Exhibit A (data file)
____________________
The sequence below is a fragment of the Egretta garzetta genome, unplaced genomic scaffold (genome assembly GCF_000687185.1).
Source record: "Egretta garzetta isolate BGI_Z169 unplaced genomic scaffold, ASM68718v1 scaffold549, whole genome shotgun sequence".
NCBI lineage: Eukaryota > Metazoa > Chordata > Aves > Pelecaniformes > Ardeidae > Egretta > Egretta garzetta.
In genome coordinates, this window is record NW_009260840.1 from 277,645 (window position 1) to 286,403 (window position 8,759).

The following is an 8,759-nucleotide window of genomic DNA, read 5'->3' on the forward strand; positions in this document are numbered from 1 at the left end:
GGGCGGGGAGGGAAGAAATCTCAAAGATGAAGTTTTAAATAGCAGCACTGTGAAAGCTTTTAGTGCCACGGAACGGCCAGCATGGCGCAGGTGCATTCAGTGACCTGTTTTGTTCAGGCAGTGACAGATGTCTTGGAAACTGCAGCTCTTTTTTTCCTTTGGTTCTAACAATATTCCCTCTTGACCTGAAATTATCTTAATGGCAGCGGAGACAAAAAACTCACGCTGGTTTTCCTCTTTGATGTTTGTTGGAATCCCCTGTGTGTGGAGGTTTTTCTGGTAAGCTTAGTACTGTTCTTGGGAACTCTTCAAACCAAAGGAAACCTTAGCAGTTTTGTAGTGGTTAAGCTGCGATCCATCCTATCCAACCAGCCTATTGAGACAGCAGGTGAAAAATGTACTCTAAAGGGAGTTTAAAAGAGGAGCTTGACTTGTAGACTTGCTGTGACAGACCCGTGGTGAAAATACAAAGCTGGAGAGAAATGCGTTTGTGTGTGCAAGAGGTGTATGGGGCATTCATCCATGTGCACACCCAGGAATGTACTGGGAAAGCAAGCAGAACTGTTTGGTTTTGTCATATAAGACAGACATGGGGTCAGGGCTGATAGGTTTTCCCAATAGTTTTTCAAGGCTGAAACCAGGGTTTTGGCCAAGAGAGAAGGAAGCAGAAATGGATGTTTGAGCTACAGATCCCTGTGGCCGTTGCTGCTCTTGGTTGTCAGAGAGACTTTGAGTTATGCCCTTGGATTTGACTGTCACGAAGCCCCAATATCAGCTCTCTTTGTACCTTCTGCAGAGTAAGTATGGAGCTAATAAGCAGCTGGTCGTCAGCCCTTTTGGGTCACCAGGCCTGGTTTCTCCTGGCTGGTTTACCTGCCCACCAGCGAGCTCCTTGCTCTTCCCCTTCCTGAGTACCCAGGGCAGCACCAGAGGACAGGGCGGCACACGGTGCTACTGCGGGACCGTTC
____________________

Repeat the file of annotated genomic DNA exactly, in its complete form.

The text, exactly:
The sequence below is a fragment of the Egretta garzetta genome, unplaced genomic scaffold (genome assembly GCF_000687185.1).
Source record: "Egretta garzetta isolate BGI_Z169 unplaced genomic scaffold, ASM68718v1 scaffold549, whole genome shotgun sequence".
NCBI lineage: Eukaryota > Metazoa > Chordata > Aves > Pelecaniformes > Ardeidae > Egretta > Egretta garzetta.
In genome coordinates, this window is record NW_009260840.1 from 277,645 (window position 1) to 286,403 (window position 8,759).

The following is an 8,759-nucleotide window of genomic DNA, read 5'->3' on the forward strand; positions in this document are numbered from 1 at the left end:
GGGCGGGGAGGGAAGAAATCTCAAAGATGAAGTTTTAAATAGCAGCACTGTGAAAGCTTTTAGTGCCACGGAACGGCCAGCATGGCGCAGGTGCATTCAGTGACCTGTTTTGTTCAGGCAGTGACAGATGTCTTGGAAACTGCAGCTCTTTTTTTCCTTTGGTTCTAACAATATTCCCTCTTGACCTGAAATTATCTTAATGGCAGCGGAGACAAAAAACTCACGCTGGTTTTCCTCTTTGATGTTTGTTGGAATCCCCTGTGTGTGGAGGTTTTTCTGGTAAGCTTAGTACTGTTCTTGGGAACTCTTCAAACCAAAGGAAACCTTAGCAGTTTTGTAGTGGTTAAGCTGCGATCCATCCTATCCAACCAGCCTATTGAGACAGCAGGTGAAAAATGTACTCTAAAGGGAGTTTAAAAGAGGAGCTTGACTTGTAGACTTGCTGTGACAGACCCGTGGTGAAAATACAAAGCTGGAGAGAAATGCGTTTGTGTGTGCAAGAGGTGTATGGGGCATTCATCCATGTGCACACCCAGGAATGTACTGGGAAAGCAAGCAGAACTGTTTGGTTTTGTCATATAAGACAGACATGGGGTCAGGGCTGATAGGTTTTCCCAATAGTTTTTCAAGGCTGAAACCAGGGTTTTGGCCAAGAGAGAAGGAAGCAGAAATGGATGTTTGAGCTACAGATCCCTGTGGCCGTTGCTGCTCTTGGTTGTCAGAGAGACTTTGAGTTATGCCCTTGGATTTGACTGTCACGAAGCCCCAATATCAGCTCTCTTTGTACCTTCTGCAGAGTAAGTATGGAGCTAATAAGCAGCTGGTCGTCAGCCCTTTTGGGTCACCAGGCCTGGTTTCTCCTGGCTGGTTTACCTGCCCACCAGCGAGCTCCTTGCTCTTCCCCTTCCTGAGTACCCAGGGCAGCACCAGAGGACAGGGCGGCACACGGTGCTACTGCGGGACCGTTC